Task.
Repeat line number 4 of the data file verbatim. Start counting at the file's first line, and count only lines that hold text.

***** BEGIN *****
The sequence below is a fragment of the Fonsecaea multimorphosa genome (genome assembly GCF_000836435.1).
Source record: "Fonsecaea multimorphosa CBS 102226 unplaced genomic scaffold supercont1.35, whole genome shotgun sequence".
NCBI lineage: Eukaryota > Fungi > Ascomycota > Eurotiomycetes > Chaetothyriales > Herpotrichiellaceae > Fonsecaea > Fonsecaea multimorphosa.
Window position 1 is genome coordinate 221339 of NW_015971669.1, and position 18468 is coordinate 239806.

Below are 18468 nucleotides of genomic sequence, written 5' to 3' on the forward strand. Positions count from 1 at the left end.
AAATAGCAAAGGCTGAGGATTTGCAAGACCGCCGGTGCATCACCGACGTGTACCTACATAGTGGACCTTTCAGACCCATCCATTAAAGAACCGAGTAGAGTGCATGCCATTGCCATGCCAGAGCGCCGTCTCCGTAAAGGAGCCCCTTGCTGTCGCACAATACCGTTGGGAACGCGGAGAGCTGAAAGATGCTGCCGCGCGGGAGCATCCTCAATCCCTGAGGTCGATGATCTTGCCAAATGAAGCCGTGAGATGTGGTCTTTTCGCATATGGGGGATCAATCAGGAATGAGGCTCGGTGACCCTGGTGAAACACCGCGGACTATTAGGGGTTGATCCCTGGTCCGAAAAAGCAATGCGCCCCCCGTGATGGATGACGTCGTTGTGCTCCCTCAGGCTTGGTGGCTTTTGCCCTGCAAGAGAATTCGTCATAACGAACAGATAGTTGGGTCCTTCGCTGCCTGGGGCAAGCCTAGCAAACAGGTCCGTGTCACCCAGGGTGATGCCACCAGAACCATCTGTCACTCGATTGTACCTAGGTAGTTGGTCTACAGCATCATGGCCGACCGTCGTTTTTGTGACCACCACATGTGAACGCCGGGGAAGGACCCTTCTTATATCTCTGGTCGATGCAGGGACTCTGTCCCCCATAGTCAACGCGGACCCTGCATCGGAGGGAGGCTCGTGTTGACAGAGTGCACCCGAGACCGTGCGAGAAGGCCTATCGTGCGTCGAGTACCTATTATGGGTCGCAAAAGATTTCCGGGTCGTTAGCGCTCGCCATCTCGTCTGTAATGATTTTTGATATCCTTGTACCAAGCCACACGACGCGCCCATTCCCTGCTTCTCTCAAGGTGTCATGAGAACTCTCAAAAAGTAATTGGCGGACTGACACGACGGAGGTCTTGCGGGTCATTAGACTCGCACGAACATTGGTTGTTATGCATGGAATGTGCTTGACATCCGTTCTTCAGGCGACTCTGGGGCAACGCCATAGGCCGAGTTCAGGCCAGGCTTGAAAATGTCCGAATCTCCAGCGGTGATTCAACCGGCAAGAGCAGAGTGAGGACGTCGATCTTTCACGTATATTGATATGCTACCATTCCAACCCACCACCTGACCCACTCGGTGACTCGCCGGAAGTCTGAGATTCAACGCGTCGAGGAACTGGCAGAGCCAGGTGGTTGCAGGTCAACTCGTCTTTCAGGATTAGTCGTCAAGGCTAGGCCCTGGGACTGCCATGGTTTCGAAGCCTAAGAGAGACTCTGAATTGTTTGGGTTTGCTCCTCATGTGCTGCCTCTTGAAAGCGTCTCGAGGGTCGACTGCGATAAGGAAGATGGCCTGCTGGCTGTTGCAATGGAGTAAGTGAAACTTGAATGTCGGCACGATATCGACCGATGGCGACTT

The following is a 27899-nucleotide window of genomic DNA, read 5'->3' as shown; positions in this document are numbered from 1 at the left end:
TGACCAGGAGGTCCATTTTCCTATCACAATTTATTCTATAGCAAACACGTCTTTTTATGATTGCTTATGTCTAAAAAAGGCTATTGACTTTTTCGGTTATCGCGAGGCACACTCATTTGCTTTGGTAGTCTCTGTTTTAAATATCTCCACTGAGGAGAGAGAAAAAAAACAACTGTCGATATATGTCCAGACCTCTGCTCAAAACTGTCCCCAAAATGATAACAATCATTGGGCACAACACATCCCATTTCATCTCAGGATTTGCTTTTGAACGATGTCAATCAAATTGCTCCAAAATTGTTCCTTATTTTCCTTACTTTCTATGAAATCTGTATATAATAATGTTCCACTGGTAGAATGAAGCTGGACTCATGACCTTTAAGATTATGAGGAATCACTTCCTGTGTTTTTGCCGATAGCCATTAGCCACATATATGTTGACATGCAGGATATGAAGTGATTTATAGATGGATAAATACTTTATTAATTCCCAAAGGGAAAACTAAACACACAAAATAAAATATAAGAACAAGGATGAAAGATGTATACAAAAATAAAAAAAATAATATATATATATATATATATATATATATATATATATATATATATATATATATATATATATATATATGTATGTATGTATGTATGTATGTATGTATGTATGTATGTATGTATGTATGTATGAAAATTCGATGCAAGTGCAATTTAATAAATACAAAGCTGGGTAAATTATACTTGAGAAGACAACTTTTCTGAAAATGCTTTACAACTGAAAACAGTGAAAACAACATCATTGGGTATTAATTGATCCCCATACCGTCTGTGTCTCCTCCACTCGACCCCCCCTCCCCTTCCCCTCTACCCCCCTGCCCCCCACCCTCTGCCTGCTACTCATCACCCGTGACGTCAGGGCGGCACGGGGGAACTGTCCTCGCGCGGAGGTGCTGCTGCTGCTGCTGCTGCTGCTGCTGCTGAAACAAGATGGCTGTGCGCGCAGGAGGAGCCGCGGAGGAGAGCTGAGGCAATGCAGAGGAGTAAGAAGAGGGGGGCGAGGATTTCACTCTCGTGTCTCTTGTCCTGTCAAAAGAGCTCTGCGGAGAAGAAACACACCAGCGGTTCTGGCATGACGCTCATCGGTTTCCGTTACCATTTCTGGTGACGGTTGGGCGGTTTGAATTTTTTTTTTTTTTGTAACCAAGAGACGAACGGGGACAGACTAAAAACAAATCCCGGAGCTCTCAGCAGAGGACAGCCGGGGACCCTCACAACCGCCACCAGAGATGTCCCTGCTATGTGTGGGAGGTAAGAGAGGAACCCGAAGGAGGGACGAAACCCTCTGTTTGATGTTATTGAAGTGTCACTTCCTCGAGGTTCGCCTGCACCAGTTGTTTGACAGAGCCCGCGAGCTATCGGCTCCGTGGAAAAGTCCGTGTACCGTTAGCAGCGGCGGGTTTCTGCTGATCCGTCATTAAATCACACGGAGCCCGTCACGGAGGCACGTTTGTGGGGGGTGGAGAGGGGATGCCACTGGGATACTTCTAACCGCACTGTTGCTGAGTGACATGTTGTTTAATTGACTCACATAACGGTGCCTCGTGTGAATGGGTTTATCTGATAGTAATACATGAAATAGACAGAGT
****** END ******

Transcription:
Window position 1 is genome coordinate 221339 of NW_015971669.1, and position 18468 is coordinate 239806.